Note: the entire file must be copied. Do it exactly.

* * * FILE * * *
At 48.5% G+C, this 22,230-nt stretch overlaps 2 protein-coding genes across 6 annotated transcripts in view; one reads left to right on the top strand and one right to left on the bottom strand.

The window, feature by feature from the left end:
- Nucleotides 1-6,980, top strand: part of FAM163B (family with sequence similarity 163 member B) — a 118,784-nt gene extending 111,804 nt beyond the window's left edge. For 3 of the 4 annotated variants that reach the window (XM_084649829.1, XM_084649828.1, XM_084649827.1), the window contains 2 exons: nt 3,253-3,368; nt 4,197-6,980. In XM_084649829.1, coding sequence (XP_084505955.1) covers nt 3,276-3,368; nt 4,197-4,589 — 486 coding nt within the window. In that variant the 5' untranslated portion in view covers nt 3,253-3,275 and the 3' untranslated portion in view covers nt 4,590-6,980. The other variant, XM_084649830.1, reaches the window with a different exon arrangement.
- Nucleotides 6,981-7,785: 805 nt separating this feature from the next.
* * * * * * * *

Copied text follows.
At 48.5% G+C, this 22,230-nt stretch overlaps 2 protein-coding genes across 6 annotated transcripts in view; one reads left to right on the top strand and one right to left on the bottom strand.

The window, feature by feature from the left end:
- Nucleotides 1-6,980, top strand: part of FAM163B (family with sequence similarity 163 member B) — a 118,784-nt gene extending 111,804 nt beyond the window's left edge. For 3 of the 4 annotated variants that reach the window (XM_084649829.1, XM_084649828.1, XM_084649827.1), the window contains 2 exons: nt 3,253-3,368; nt 4,197-6,980. In XM_084649829.1, coding sequence (XP_084505955.1) covers nt 3,276-3,368; nt 4,197-4,589 — 486 coding nt within the window. In that variant the 5' untranslated portion in view covers nt 3,253-3,275 and the 3' untranslated portion in view covers nt 4,590-6,980. The other variant, XM_084649830.1, reaches the window with a different exon arrangement.
- Nucleotides 6,981-7,785: 805 nt separating this feature from the next.